DeMarcus Cousins: 'Take all them motherf****** down'

Some professional athletes take a stand by kneeling on the sidelines or raising a fist into the air. Some write succinct tweets expressing their dismay with the current political climate in the United States of America. Others just get right to the point with a poignant off the cuff statement to a waiting camera.

Former Sacramento Kings big man DeMarcus Cousins has certainly mastered the art of the cryptic tweet, but he’s also never been one to shy away from a direct question when asked. When an inquiry was thrown his direction about confederate statues in New Orleans and his home state of Alabama, Cousins was brief with his words, but very clear.

"Take all them mother****ers down," Cousins told TMZ while navigating a security line at the airport. "Take 'em all down.”

Cousins may not have chosen the most eloquent words, but his point of view is shared by plenty of others. He isn’t the first athlete to take a stand with regards to race in America over the last week as racial tensions have spilled out into the streets in Charlottesville, Virginia. Social media is filled with professional athletes adding their thoughts to the conversation.

The Warriors’ Kevin Durant has made it clear that he will not visit the White House and President Donald Trump, a visit most teams make following an NBA championship.

"Nah, I won't do that," the 8-time All-Star told ESPN on Thursday. "I don't respect who's in office right now.”

"I don't agree with what he agrees with, so my voice is going to be heard by not doing that,” Durant continued. “That's just me personally, but if I know my guys well enough, they'll all agree with me."

Garrett Temple has used Twitter to make his thoughts known as well. Recently named the Kings’ Players Voice Teammate of the Year by the National Basketball Players Association, Temple has used his position as an NBA player to speak out multiple times.

Over the last week, he’s fielded questions and had plenty of discussions through social media on the issues of race and equality. His Twitter timeline is littered with thoughtful replies and some not so thoughtful ideas as well. Plenty of fans thanking him for using his position to further the conversation and of course, there is the occasional, “stick to sports” comment.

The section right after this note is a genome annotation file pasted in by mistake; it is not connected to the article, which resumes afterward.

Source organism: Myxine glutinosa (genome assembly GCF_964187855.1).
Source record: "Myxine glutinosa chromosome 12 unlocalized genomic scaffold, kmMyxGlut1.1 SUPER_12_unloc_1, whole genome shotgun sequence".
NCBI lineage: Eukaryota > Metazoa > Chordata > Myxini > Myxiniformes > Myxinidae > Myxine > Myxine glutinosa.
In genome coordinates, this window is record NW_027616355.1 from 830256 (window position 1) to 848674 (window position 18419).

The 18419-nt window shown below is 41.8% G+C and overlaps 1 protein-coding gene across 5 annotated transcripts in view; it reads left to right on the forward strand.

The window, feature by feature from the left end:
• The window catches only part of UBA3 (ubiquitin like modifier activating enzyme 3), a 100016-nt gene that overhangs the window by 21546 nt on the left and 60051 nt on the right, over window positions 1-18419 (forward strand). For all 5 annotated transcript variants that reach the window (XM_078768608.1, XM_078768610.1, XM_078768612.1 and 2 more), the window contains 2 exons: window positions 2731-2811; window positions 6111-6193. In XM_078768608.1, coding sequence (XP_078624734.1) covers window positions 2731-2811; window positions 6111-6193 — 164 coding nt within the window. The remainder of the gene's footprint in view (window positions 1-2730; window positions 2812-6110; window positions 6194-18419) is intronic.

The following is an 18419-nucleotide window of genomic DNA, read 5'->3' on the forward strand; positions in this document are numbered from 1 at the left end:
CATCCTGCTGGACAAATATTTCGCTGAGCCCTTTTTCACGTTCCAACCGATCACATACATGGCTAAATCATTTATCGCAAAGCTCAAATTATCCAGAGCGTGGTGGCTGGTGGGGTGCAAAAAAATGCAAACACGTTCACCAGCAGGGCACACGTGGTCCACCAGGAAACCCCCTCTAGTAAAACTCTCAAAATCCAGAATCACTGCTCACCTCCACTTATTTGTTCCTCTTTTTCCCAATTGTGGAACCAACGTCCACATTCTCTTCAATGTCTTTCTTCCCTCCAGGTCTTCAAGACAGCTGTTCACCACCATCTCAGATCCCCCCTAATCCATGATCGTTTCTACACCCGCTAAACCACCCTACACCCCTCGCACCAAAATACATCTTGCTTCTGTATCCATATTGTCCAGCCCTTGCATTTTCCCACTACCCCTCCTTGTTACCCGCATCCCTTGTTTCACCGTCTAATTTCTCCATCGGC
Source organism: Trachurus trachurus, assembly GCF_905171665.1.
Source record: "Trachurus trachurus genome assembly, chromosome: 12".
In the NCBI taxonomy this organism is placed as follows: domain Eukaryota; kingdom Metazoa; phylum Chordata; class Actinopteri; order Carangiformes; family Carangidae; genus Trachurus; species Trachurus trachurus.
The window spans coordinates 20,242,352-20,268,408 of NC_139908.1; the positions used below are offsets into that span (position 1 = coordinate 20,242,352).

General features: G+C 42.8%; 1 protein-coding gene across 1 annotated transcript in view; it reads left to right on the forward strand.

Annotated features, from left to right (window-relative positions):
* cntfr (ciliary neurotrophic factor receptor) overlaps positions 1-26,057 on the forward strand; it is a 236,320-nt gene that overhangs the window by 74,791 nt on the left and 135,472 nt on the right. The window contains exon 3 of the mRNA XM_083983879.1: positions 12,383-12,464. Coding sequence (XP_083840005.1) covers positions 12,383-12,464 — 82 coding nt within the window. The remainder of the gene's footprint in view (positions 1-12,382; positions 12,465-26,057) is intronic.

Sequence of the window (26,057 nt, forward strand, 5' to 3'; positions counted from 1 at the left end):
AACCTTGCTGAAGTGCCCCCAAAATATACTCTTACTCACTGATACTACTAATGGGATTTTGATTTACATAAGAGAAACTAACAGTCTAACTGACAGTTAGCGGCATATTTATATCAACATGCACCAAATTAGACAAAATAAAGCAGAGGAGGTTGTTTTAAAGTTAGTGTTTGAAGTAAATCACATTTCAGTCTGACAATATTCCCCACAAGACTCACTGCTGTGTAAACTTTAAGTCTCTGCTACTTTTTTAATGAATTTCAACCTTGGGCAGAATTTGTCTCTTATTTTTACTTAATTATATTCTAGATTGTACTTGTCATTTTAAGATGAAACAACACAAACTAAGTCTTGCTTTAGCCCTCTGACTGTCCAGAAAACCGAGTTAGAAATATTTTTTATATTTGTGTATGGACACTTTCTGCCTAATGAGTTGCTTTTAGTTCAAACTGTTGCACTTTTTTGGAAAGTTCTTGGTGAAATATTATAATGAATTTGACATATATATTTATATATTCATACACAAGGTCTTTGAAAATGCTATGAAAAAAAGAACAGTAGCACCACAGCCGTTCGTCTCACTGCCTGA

Agree or disagree, today’s athletes have huge platforms to share their opinions. From Cousins to Temple, there are varying degrees of engagement, but the time of players staying out of the discussion is long gone.

The Maloofs' colossal charity bet on Mayweather-McGregor circus act


The Maloofs' colossal charity bet on Mayweather-McGregor circus act

Gavin and Joe Maloof have gambled plenty in their lives, which is in part how they ended up losing the Sacramento Kings. They ran big, they hit a dry well, and they ended up selling the works.

So their decision to bet $880,000 on Floyd Mayweather in his “thing” with Conor McGregor for a $160,000 payout seemed the perfectly daft idea for two guys who were painted as perfectly daft when they were running the Kings and their other businesses into a freeway abutment on I-80.

In fairness, they are planning to donate their winnings to a number of charities in the name of their hangover drink (Never Too Hungover, although I might have gone with the more lyrical HurlNoMore), so it’s not like their hearts aren’t a place close to the mythical “right place.”

But it does beg the question, “Why don’t they just give $160,000 and skip the scam?” Because it wasn’t about charity, it was about promotion, and while there’s nothing wrong with promotion, attaching it to one of the seediest carnival events of the modern era makes it seem, well, kind of creepy.

Or maybe “creepy” is too strong. Maybe’s it’s just opportunism, which is more, well, Vegas-y.

Kings fans will remember the Maloofs as the family that saved the foundering team from the clutches of owner Jim Thomas, and then remember them as the family whose clutches Vivek Ranadive had to save the team from 15 years later. It’s the nature of most ownerships – you do good to eliminate a prior evil, and eventually become evil yourselves when the fans turn on you.

But the Maloofs aren’t evil – even their most strident critics will say that. They just saw an opportunity to scratch a bunch of itches at once – good-heartedness, advertising, gambling and Vegas’ most important product – selling you things you could never imagine wanting.

It almost makes you wonder if they harbor a secret itch to take the $160,000 and double down on behalf of the charities for another of their pet projects – the Vegas Golden Knights. If they put it on the Knights to win the Stanley Cup at 200-1, that’s $32,000,000. Then if they took that and . . .

. . . and before you know it, they’re trapped in the fantasyland of Las Vegas at its weirdest. Maybe it’s just performance art with more money than most of us can eat.